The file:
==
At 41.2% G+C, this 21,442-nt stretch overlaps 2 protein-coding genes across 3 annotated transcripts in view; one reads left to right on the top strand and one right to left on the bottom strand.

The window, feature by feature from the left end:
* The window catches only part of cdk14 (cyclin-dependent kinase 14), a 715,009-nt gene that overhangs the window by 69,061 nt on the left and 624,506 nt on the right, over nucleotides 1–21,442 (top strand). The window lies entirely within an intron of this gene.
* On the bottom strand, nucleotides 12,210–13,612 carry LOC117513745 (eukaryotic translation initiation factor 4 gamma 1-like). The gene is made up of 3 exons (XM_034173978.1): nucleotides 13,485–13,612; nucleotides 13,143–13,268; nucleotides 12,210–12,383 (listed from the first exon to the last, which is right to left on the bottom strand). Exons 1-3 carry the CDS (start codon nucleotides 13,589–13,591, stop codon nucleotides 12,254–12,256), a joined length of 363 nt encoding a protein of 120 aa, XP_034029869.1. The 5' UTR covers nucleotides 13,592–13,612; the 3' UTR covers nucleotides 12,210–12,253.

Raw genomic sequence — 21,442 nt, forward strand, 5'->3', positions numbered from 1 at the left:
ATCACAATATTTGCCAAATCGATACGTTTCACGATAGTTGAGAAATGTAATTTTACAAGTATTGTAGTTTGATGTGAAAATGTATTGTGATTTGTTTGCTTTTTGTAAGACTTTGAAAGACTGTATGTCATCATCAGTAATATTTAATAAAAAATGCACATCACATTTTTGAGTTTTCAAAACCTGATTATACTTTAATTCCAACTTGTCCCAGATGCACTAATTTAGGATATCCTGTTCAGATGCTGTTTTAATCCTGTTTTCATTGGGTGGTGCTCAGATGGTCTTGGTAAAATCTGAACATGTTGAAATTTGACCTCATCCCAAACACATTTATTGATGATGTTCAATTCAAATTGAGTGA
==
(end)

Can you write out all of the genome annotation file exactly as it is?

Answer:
At 41.2% G+C, this 21,442-nt stretch overlaps 2 protein-coding genes across 3 annotated transcripts in view; one reads left to right on the top strand and one right to left on the bottom strand.

The window, feature by feature from the left end:
* The window catches only part of cdk14 (cyclin-dependent kinase 14), a 715,009-nt gene that overhangs the window by 69,061 nt on the left and 624,506 nt on the right, over nucleotides 1–21,442 (top strand). The window lies entirely within an intron of this gene.
* On the bottom strand, nucleotides 12,210–13,612 carry LOC117513745 (eukaryotic translation initiation factor 4 gamma 1-like). The gene is made up of 3 exons (XM_034173978.1): nucleotides 13,485–13,612; nucleotides 13,143–13,268; nucleotides 12,210–12,383 (listed from the first exon to the last, which is right to left on the bottom strand). Exons 1-3 carry the CDS (start codon nucleotides 13,589–13,591, stop codon nucleotides 12,254–12,256), a joined length of 363 nt encoding a protein of 120 aa, XP_034029869.1. The 5' UTR covers nucleotides 13,592–13,612; the 3' UTR covers nucleotides 12,210–12,253.

Raw genomic sequence — 21,442 nt, forward strand, 5'->3', positions numbered from 1 at the left:
ATCACAATATTTGCCAAATCGATACGTTTCACGATAGTTGAGAAATGTAATTTTACAAGTATTGTAGTTTGATGTGAAAATGTATTGTGATTTGTTTGCTTTTTGTAAGACTTTGAAAGACTGTATGTCATCATCAGTAATATTTAATAAAAAATGCACATCACATTTTTGAGTTTTCAAAACCTGATTATACTTTAATTCCAACTTGTCCCAGATGCACTAATTTAGGATATCCTGTTCAGATGCTGTTTTAATCCTGTTTTCATTGGGTGGTGCTCAGATGGTCTTGGTAAAATCTGAACATGTTGAAATTTGACCTCATCCCAAACACATTTATTGATGATGTTCAATTCAAATTGAGTGA